Wrongful termination occurs when you are fired in a way that violates public policy. And may include situations where you were forced to resign (called constructive discharge). If your employer fired you, or asked you to resign, or if you quit because you felt working conditions were intolerable, you may have a case for wrongful discharge.
You need to contact a lawyer and schedule an initial conference with him or her. To make that first meeting as fruitful as possible, you need to provide copies of a number of documents for the lawyer to review.
Wrongful Termination: 18 Things a Lawyer May Want to See When You Meet
- Your Personnel File
- Employee Handbook and Company Policies
- Diary or Journal Entries
- Employee Pay Records
- Physical Evidence of the Discrimination or Harassment
- Mental Health Records
- Medical Records
- Witness Information
A key item for review is a diary or chronology, or a written journal of events, with dates of important employment problems, any opposition you made to employment policies or practices, any participation you may have had in investigation of any discrimination complaint, meetings, and adverse actions taken against you.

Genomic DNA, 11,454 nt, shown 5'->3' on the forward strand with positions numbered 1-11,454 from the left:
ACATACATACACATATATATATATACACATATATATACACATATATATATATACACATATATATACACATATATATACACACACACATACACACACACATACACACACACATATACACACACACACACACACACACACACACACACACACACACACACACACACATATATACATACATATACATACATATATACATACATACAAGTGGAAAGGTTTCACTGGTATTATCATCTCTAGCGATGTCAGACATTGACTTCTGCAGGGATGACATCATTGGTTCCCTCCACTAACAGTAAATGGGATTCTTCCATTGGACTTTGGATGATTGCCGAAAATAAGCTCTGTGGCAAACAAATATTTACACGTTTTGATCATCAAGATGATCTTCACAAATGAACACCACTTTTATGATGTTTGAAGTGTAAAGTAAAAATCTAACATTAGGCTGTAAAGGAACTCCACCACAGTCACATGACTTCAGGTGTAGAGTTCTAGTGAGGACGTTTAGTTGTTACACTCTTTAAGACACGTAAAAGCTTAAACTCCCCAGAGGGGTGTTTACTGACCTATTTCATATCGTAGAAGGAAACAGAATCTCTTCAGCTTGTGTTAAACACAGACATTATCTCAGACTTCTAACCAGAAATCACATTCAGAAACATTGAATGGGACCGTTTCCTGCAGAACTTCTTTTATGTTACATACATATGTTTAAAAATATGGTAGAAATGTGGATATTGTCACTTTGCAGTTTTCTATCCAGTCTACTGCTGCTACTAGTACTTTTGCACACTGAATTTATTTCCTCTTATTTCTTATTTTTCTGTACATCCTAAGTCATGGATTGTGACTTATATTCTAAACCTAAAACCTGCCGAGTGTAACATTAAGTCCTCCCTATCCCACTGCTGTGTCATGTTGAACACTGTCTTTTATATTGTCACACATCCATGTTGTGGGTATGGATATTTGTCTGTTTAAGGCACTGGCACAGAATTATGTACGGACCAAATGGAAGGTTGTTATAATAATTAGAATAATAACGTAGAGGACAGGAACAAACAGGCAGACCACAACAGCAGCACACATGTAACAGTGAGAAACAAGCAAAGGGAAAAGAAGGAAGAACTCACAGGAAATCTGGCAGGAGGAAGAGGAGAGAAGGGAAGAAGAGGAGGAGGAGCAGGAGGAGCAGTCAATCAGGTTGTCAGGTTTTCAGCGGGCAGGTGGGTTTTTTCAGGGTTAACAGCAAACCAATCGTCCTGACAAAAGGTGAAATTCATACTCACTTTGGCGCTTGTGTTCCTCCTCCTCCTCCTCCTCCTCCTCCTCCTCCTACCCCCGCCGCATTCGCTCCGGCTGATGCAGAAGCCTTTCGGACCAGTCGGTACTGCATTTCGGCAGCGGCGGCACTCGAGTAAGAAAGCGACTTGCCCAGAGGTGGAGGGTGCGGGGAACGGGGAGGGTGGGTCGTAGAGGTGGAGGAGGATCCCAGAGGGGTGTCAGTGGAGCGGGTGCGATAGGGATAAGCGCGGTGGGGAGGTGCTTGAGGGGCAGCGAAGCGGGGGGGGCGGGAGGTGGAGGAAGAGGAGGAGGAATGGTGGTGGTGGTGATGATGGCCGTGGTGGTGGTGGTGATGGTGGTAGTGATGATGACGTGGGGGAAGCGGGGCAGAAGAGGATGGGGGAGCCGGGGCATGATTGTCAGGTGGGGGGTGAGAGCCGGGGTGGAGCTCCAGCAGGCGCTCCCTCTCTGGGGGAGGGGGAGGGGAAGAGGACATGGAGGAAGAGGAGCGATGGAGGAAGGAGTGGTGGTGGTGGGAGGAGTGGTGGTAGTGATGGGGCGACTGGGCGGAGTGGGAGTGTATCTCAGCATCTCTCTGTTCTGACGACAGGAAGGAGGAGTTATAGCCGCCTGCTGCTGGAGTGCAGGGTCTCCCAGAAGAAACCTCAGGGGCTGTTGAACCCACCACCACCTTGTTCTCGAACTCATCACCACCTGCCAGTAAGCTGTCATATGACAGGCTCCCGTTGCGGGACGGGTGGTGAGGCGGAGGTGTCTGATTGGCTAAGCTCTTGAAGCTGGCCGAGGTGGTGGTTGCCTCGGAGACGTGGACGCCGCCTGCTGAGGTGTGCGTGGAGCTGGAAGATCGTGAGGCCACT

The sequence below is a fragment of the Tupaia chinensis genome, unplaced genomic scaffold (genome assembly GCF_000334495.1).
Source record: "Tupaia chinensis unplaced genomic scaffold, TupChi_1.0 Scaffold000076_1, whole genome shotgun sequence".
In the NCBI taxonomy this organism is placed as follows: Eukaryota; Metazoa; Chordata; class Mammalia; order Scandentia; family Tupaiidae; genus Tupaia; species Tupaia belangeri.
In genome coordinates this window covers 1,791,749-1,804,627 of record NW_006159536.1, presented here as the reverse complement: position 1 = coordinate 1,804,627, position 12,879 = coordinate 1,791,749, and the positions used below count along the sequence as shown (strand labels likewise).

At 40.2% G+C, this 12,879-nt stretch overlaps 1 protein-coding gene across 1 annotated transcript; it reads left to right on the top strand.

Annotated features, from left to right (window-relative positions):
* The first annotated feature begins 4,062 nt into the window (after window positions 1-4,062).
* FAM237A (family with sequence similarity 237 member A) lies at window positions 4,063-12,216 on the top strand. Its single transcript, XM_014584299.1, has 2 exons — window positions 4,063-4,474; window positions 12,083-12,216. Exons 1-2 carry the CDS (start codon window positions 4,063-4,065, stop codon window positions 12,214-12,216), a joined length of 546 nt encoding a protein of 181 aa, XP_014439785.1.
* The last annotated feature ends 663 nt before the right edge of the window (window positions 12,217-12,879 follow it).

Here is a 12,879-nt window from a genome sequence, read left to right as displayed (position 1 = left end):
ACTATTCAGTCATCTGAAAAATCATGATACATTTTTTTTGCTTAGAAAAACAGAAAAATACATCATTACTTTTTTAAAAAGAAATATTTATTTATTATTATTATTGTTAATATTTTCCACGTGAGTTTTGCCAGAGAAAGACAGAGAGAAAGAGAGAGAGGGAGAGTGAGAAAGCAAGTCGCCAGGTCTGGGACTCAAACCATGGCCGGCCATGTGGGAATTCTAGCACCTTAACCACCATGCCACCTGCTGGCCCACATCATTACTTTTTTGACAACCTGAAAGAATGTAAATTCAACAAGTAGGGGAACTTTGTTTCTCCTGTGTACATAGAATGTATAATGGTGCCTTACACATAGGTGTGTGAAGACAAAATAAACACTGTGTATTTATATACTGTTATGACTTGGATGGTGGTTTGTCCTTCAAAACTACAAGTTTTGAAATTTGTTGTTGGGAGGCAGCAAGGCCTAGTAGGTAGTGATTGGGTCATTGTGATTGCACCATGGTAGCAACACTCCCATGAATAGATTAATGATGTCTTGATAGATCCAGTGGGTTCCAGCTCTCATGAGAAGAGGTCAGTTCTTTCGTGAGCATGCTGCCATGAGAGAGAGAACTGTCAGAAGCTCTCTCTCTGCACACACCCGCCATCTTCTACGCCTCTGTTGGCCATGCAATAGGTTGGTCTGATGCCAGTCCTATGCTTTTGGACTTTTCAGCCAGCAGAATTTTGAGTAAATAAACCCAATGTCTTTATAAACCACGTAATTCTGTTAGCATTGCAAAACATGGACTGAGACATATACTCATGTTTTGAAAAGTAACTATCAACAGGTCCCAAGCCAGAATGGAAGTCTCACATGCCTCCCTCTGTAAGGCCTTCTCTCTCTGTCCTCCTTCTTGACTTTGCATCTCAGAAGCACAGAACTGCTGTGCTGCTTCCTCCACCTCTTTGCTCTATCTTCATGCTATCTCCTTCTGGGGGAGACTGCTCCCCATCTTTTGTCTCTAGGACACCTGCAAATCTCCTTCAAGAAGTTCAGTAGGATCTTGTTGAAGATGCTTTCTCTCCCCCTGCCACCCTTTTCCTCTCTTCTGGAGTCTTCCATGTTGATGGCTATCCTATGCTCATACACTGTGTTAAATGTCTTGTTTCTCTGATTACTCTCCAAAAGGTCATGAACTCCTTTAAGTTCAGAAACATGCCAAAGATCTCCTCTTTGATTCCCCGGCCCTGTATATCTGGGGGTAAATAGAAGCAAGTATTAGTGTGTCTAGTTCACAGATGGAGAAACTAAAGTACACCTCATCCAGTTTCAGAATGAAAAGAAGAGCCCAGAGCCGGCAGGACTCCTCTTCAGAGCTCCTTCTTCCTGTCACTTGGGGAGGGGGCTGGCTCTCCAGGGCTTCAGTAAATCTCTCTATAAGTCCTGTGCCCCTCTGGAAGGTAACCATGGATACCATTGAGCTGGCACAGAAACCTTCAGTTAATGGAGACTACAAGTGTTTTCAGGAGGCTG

If you kept such a journal, good; make a copy. If not, start recreating the series of events from memory, emails, documents, your calendar, and whatever else can help jog your memory. This is done most easily on a computer, either as a table in Microsoft Word or as a modified spreadsheet in Microsoft Excel. The advantage of using the computer is that when you remember an event that occurred between two events you already have in the table, you can merely insert a new row into the table and fill in the date and details of the event.
Having copies of documentation for your lawyer to review will help him or her determine if you have been the victim of wrongful termination.
If you want more articles like this, I invite you to subscribe to our blog.